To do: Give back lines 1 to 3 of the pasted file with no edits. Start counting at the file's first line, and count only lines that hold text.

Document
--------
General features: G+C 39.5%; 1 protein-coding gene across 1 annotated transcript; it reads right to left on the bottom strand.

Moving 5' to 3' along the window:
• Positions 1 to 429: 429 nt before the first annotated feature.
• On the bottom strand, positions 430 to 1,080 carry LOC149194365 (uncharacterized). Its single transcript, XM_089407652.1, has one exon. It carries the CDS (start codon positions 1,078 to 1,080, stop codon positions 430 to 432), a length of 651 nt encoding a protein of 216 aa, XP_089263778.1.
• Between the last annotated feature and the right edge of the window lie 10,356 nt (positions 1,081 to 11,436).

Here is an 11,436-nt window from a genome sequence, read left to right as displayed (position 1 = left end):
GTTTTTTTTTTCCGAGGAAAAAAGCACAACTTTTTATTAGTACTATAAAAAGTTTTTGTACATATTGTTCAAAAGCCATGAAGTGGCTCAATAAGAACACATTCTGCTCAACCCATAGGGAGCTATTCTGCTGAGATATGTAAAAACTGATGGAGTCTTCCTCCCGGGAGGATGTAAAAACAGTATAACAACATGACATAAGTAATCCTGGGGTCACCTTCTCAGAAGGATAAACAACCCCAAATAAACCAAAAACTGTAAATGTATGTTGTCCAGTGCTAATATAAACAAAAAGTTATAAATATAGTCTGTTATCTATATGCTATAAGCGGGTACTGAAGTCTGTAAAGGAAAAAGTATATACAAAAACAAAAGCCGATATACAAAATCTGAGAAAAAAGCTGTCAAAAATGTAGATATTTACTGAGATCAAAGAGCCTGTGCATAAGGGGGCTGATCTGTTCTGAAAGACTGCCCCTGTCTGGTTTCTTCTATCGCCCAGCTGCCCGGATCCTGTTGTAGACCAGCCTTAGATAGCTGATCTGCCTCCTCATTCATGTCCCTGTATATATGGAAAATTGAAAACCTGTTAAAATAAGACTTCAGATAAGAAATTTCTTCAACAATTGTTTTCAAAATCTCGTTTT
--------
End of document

General features: G+C 39.5%; 1 protein-coding gene across 1 annotated transcript; it reads right to left on the bottom strand.

Moving 5' to 3' along the window:
• Positions 1 to 429: 429 nt before the first annotated feature.